What: All Issues : Making Government Work for Everyone, Not Just the Rich or Powerful : Campaign Finance Reform : (H.R. 5175) Legislation requiring organizations to report all campaign donations over $600 to the Federal Election Commission and prohibiting organizations with a federal government contract worth more than $10 million from working actively for a political candidate or party – On a resolution setting a time limit for floor debate and determining which amendments could be offered to the bill
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(H.R. 5175) Legislation requiring organizations to report all campaign donations over $600 to the Federal Election Commission and prohibiting organizations with a federal government contract worth more than $10 million from working actively for a political candidate or party – On a resolution setting a time limit for floor debate and determining which amendments could be offered to the bill
house Roll Call 386     Jun 24, 2010
Y = Conservative
N = Progressive
Winning Side:
Progressive

This was a vote on a resolution setting a time limit for debate and determining which amendments could be offered to campaign finance reform legislation requiring organizations to report all campaign donations over $600 to the Federal Election Commission and prohibiting organizations with a federal government contract worth more than $10 million from working actively for a political candidate or party. Under the bill’s new reporting requirements (applying to donations in excess of $600), independent organizations (such as advocacy groups) airing political ads would be required to make previously confidential information regarding their donors public.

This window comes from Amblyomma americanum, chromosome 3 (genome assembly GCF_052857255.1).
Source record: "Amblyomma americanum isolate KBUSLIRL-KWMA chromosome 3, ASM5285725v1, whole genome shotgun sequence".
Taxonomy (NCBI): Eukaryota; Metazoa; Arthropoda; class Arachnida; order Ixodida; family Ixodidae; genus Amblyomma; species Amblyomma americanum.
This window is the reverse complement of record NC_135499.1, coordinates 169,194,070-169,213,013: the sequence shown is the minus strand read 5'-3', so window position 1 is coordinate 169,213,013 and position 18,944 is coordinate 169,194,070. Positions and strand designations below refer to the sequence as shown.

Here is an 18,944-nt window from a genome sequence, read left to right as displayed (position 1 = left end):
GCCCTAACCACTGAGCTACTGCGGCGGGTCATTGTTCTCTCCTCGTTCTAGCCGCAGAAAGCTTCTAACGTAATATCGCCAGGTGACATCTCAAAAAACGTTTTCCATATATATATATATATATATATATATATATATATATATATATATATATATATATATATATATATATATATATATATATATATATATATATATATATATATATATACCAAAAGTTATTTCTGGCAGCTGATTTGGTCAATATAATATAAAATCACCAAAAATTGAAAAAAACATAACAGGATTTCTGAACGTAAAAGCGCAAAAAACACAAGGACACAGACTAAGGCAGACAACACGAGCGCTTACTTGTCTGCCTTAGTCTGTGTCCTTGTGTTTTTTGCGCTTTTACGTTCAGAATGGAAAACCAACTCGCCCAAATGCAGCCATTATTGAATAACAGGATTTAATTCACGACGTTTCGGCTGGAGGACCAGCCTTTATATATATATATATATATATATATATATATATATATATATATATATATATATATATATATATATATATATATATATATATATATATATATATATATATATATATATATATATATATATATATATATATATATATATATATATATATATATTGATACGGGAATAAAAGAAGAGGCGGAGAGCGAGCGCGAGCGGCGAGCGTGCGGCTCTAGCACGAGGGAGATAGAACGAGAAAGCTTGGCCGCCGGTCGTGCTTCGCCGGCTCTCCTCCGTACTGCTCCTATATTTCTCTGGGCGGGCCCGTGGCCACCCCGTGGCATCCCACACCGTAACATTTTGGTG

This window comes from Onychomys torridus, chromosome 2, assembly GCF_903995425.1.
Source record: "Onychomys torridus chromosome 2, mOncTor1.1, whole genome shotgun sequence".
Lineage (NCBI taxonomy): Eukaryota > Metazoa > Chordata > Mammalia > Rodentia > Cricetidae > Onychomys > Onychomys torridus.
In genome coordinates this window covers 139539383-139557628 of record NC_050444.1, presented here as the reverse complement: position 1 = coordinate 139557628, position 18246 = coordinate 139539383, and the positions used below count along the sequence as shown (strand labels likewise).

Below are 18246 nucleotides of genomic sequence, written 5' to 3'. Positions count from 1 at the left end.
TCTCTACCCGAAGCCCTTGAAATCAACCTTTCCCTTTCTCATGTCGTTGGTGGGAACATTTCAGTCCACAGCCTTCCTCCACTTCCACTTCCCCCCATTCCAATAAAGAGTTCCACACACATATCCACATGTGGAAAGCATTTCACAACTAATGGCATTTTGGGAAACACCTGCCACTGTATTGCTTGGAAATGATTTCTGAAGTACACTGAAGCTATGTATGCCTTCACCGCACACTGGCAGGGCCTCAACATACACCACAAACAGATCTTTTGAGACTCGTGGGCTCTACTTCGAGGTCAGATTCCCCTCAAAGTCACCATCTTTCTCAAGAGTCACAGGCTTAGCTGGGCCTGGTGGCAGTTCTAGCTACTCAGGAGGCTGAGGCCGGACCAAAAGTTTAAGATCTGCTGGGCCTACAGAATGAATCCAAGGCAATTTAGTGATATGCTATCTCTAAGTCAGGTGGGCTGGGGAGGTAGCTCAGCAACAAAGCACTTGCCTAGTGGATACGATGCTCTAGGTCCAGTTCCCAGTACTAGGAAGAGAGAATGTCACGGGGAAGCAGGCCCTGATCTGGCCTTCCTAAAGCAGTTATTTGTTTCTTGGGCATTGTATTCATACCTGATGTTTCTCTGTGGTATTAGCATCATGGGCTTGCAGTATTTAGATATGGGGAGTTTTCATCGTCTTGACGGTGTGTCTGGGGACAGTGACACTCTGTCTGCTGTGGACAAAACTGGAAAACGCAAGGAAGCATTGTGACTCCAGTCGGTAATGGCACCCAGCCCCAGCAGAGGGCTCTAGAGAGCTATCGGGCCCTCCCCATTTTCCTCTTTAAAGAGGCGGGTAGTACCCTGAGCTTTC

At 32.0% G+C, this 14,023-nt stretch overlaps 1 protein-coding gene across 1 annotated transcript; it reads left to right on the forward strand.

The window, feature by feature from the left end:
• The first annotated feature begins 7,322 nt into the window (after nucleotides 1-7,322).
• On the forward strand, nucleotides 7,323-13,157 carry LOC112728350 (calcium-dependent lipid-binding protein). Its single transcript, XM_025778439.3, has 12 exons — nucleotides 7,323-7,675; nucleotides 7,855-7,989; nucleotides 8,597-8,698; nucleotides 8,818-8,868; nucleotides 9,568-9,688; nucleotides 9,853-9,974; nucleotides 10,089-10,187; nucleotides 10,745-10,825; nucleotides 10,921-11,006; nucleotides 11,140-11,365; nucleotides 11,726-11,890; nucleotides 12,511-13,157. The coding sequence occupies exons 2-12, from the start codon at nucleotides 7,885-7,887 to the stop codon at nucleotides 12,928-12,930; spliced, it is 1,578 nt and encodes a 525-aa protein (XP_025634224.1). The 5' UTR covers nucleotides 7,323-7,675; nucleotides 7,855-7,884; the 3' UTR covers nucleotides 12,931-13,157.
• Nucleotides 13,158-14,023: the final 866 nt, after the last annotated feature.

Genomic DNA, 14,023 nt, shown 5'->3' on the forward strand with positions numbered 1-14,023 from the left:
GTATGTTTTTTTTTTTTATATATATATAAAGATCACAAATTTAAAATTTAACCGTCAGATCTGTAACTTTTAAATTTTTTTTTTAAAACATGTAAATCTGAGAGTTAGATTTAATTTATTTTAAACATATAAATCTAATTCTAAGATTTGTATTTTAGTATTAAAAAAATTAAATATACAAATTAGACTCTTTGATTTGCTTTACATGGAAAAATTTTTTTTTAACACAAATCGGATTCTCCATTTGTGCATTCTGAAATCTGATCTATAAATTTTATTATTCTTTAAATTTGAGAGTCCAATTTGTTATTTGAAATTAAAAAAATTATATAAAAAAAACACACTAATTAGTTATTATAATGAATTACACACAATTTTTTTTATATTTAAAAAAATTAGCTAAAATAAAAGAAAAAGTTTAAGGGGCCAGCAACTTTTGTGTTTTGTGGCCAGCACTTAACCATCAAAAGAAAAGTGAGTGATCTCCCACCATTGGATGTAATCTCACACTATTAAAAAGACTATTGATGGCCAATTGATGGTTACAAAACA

House Democratic leaders brought up H.R. 5175 in response to Supreme Court ruling on campaign finance law in January 2010. In that decision, the Supreme Court ruled that the federal government could not prohibit unions and corporations from spending money on behalf of or in opposition to political candidates.

Rep. Jim McGovern (D-MA) praised the legislation: “Earlier this year, the Supreme Court overturned decades of precedents in a court case called the Citizens United case. The decision undermines democracy and empowers the powerful….This legislation restores transparency and accountability to Federal campaigns and ensures that Americans know when Wall Street, Big Oil, and health insurers are the ones behind political advertisements.”

Rep. Dan Lungren (R-CA) argued the bill amounted to an attack on free speech: “If I had the chance under the House rules to speak to the public, this is what I would say. This is your First Amendment. It's not my First Amendment. It's not the Democratic leadership's First Amendment. And yet they are auctioning off parts of this First Amendment by this bill.”

The House agreed to the resolution by a vote of 220-205. 220 Democrats  -- including a majority of progressives -- voted “yea.” 171 Republicans and 34 Democrats voted “nay.” As a result, the House proceeded to formal floor debate on legislation requiring organizations to report all campaign donations over $600 to the Federal Election Commission and prohibiting organizations with a federal government contract worth more than $10 million from working actively for a political candidate or party.

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